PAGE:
They send you a download. They DRM the file so that it's CRIMINAL for anyone else to make a player for that file type. And their music player deletes the file after playing it once.

So your argument is that DRM is ok because it's DRM'ed?

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The criminalization of breaking DRM has nothing inherently to do with its implementation, nor did I say anything about a hypothetical one-play deletion.

I'm saying that something functionally equivalent to DRM is required for a rental or subscription on-demand service, otherwise it's purely operating on the honor system and I can't blame anyone for having no interest in that. I find these services to be a good value, so I have no problem with the tradeoff. I'm not paying the price I'd have to pay to buy the content, so it's not unreasonable to get less for it.

Comment: DRM on rentals isn't the same... (Score 3, Insightful) 260 260

I dislike DRM like pretty much everyone else who isn't a content industry lawyer, but I really can't find much to complain about when it's used in the context of a rental or subscription service. How else are they supposed to ensure you can't continue using the content when you're not supposed to be able to anymore?

DRM on stuff I'm supposedly purchasing is another matter entirely, if I own it I want to truly control it, but if I'm renting it or paying for temporary access where it's clear from the beginning that I only have it as long as I'm paying I don't see a problem.

Comment: Re:No, give me a break. (Score 1) 208 208

You aren't seriously claiming that everyone that uses SuperMicro servers doesn't care about security because their IPMI interface is a Java webstart application, are you?

IMO anyone who knowingly chose to deploy new Java-requiring things in the last many years was not thinking straight, nor were any vendors developing new Java plugins or refusing to work on replacements for the ones they already had. It's not like the fact that the Java plugin is a huge piece of shit is news to anyone.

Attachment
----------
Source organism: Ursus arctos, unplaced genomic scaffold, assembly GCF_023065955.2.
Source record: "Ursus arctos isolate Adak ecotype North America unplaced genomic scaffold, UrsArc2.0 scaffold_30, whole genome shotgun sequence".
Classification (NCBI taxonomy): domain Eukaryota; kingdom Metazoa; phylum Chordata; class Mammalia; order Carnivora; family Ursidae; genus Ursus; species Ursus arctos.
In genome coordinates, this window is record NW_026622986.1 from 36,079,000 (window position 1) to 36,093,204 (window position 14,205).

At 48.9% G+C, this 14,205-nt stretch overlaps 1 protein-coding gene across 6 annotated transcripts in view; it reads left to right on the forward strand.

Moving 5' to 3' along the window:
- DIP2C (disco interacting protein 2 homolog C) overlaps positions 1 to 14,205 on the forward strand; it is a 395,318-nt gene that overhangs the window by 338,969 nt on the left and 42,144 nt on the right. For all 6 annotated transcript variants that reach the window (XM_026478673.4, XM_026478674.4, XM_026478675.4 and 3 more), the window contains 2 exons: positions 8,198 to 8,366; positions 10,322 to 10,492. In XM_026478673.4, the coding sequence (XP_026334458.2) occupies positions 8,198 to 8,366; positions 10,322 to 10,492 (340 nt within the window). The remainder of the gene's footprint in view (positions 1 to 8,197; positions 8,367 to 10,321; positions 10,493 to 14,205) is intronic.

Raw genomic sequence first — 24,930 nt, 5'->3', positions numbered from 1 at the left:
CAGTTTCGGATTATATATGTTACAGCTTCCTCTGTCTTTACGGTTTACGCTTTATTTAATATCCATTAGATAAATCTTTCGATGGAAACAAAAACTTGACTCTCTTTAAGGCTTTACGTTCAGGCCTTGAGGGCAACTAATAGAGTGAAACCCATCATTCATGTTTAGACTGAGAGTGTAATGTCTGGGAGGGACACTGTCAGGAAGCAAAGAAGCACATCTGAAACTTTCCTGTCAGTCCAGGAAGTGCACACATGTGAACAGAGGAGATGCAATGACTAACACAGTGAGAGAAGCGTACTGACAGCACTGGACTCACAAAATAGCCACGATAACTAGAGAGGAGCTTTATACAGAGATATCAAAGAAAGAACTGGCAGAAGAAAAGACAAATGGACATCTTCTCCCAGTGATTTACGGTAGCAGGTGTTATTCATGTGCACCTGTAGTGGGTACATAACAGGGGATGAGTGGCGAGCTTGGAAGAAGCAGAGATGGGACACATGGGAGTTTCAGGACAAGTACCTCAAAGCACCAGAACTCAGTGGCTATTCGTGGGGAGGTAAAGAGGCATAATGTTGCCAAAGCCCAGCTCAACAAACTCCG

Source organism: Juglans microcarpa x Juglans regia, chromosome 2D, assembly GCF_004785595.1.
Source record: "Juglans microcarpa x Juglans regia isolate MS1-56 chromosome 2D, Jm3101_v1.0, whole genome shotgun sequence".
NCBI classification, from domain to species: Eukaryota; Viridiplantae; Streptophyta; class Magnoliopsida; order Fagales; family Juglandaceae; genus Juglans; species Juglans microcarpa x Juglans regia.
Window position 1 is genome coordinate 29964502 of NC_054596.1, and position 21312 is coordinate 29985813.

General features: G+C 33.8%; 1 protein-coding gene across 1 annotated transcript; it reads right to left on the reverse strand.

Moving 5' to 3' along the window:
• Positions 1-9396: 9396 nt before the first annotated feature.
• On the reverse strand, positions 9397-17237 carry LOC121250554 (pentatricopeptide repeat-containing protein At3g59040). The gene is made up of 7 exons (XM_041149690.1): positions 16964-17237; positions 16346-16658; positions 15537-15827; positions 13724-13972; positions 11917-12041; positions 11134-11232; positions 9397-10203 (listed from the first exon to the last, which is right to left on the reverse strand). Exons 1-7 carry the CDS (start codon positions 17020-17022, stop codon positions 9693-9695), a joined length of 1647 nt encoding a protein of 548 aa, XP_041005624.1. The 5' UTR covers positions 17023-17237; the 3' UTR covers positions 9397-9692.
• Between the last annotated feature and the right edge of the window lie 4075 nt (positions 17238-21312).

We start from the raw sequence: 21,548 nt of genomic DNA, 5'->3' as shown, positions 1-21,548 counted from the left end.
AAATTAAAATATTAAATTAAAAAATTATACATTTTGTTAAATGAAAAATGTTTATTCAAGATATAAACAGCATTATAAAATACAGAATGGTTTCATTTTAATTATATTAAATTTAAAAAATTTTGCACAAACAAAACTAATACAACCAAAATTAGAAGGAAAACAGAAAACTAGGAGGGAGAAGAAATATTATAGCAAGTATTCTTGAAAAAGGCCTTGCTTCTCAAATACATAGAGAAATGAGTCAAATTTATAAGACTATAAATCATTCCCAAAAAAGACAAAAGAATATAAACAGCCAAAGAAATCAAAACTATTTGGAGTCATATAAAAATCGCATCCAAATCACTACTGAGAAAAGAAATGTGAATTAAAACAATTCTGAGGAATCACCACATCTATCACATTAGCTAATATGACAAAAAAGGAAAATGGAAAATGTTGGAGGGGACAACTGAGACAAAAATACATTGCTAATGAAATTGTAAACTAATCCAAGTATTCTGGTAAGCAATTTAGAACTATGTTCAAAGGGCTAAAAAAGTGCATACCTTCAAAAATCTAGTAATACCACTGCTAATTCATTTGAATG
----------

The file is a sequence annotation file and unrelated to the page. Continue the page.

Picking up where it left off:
If someone was putting out new stuff that still required Windows XP or IE6 you'd rightfully call them incompetent. I believe Java is in the same category. It needs to go away and anyone who's doing anything that keeps it around needs a slap.

Comment: Re:Where is my high speed LAN? (Score 3, Informative) 179 179

Where is my Thunderbolt high speed LAN network connection? 10G Ethernet is prohibitively expensive, this has 40GB built in. Why can't I use 10G or so of that to network?!

It's been a thing for a while, just connect two compatible systems with any old Thunderbolt cable.

Macs got it with 10.9 in October '13: http://www.macworld.com/articl...
Windows apparently got a driver from Intel to support it in April '14: http://www.engadget.com/2014/0...
I can find a bunch of questions about it on Linux but haven't found anything conclusive about support. It doesn't look like there's been much work at the moment, likely because Thunderbolt systems are few and far between aside from Macs.

Comment: Re:Share your "encryption network" with Suckerberg (Score 1) 138 138

Anyone who encrypts mail to me does it from their own machines. This is for Facebook mail to you. If a user grabs your keys they can also send you mail directly without going through Facebook.

Facebook lets you control your public keys as if it were any other information: public, friends only, etc.

You are an insult to my intelligence! I demand that you log off immediately.